According to court documents, several witnesses told Connecticut State Police investigators that their fellow State Police Trooper, Pearl Kelly-Paris, actively ran a human trafficking operation with her husband, Jaykuan Paris. Jaykuan is the brother of Dennis Paris, a Connecticut man who is currently serving a 30-year federal prison sentence for “sex trafficking of a minor” among several other human trafficking crimes. That case is the subject of my recent book, “The Berlin Turnpike: A True Story of Human Trafficking in America.”

Together, Jaykuan and Pearl operated the illegal business out of their New Britain, Connecticut home and through a local phone service. Similar to the extensive investigation which led to the previous arrest and conviction of his brother, Dennis, State police were able to trace information confirming the illegal activity by tapping Jaykuan Paris’ cell phones and land lines. This most recent investigation began after federal investigators found information that Jaykuan and Pearl were arranging “for the prostitution of several females, in some cases by means of force, fraud and/or coercion” – the legal definition of human trafficking - and that they regularly advertised in the “escort” section of several websites including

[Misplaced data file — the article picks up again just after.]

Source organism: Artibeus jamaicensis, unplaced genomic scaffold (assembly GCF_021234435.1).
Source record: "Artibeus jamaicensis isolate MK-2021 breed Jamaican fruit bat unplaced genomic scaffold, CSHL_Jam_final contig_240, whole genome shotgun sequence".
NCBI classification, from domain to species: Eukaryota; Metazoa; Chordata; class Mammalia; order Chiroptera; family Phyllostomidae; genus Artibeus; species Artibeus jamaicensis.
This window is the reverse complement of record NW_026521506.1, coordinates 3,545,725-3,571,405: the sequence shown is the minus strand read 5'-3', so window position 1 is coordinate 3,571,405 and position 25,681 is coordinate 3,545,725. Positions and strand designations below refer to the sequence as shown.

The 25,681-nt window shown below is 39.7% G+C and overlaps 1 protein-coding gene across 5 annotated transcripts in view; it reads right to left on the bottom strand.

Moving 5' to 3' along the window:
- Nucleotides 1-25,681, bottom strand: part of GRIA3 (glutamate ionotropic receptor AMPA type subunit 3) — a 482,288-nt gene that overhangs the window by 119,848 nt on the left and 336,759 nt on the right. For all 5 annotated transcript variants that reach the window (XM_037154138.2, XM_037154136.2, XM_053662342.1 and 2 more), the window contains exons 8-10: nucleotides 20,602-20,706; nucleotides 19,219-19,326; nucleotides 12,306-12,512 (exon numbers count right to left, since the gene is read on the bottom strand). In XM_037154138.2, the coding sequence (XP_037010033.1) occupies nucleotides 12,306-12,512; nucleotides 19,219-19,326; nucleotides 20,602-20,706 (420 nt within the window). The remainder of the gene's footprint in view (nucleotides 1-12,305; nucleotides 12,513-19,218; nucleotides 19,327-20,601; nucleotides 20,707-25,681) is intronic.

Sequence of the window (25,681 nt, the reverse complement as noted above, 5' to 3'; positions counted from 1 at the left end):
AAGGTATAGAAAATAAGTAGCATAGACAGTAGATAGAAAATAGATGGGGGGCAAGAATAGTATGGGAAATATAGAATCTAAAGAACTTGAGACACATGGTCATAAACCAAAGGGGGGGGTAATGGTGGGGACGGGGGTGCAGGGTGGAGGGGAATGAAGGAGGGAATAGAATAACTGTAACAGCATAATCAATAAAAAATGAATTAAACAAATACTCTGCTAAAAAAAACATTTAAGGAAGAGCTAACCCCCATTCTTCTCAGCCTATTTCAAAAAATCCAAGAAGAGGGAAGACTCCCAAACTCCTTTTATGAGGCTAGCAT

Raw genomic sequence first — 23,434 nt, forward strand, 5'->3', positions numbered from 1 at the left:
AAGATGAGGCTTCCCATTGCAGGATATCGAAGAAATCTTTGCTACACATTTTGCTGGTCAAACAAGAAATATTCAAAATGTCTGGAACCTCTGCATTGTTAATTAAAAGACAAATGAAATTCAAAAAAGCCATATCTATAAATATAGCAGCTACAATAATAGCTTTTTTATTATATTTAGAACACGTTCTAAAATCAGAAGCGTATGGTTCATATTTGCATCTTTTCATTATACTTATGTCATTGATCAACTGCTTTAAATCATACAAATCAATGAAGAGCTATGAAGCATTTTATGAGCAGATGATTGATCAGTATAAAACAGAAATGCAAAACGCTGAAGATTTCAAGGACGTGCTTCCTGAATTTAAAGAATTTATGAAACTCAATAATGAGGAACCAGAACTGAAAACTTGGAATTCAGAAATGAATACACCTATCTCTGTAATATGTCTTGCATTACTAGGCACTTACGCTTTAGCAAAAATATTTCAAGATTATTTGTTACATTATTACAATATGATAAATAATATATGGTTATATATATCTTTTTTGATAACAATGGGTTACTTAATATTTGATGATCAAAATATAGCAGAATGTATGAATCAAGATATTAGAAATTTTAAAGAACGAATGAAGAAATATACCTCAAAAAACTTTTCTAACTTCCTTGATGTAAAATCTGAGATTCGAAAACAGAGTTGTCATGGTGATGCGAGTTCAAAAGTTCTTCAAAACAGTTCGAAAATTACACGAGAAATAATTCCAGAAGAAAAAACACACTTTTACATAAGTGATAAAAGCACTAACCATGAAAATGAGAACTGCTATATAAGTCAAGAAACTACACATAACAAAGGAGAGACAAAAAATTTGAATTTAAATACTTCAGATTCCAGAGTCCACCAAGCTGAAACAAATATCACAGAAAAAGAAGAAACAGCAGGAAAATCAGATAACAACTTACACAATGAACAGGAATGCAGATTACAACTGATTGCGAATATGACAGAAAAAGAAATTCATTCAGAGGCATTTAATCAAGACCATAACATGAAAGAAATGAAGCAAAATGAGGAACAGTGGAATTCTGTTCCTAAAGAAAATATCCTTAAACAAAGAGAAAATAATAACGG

Indeed, along with his wife, Jaykuan Paris was a pimp for several women in Connecticut. The words of the witnesses/victims in these statements clearly expose the truth behind the abuse women suffer from the tyrannical behavior of their violent pimps. According to the victims under his control Jaykuan would regularly “beat his women” if they received “bad reviews” on “escort” service websites. The users of these sites, often men who refer to themselves as “hobbyists,” readily “chat” about and “rate” the women whose sexual services they have paid for